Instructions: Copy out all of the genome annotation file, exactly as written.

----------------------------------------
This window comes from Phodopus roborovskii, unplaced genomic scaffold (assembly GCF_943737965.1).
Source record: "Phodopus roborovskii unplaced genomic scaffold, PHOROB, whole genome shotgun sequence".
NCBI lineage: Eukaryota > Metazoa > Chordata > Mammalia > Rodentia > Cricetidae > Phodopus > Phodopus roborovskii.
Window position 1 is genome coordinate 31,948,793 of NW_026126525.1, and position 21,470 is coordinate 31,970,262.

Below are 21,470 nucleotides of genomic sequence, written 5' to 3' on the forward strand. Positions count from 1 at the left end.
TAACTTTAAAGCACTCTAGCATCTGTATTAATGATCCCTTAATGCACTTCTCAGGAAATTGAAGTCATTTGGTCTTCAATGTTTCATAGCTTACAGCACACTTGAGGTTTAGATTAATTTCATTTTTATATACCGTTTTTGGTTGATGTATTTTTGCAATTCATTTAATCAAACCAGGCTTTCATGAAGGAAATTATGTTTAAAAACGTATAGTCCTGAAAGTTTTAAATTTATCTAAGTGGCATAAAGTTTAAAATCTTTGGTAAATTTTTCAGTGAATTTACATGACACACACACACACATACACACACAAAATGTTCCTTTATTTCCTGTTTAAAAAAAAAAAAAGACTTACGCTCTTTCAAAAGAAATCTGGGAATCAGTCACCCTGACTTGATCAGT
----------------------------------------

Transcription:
This window comes from Phodopus roborovskii, unplaced genomic scaffold (assembly GCF_943737965.1).
Source record: "Phodopus roborovskii unplaced genomic scaffold, PHOROB, whole genome shotgun sequence".
NCBI lineage: Eukaryota > Metazoa > Chordata > Mammalia > Rodentia > Cricetidae > Phodopus > Phodopus roborovskii.
Window position 1 is genome coordinate 31,948,793 of NW_026126525.1, and position 21,470 is coordinate 31,970,262.

Below are 21,470 nucleotides of genomic sequence, written 5' to 3' on the forward strand. Positions count from 1 at the left end.
TAACTTTAAAGCACTCTAGCATCTGTATTAATGATCCCTTAATGCACTTCTCAGGAAATTGAAGTCATTTGGTCTTCAATGTTTCATAGCTTACAGCACACTTGAGGTTTAGATTAATTTCATTTTTATATACCGTTTTTGGTTGATGTATTTTTGCAATTCATTTAATCAAACCAGGCTTTCATGAAGGAAATTATGTTTAAAAACGTATAGTCCTGAAAGTTTTAAATTTATCTAAGTGGCATAAAGTTTAAAATCTTTGGTAAATTTTTCAGTGAATTTACATGACACACACACACACATACACACACAAAATGTTCCTTTATTTCCTGTTTAAAAAAAAAAAAAGACTTACGCTCTTTCAAAAGAAATCTGGGAATCAGTCACCCTGACTTGATCAGT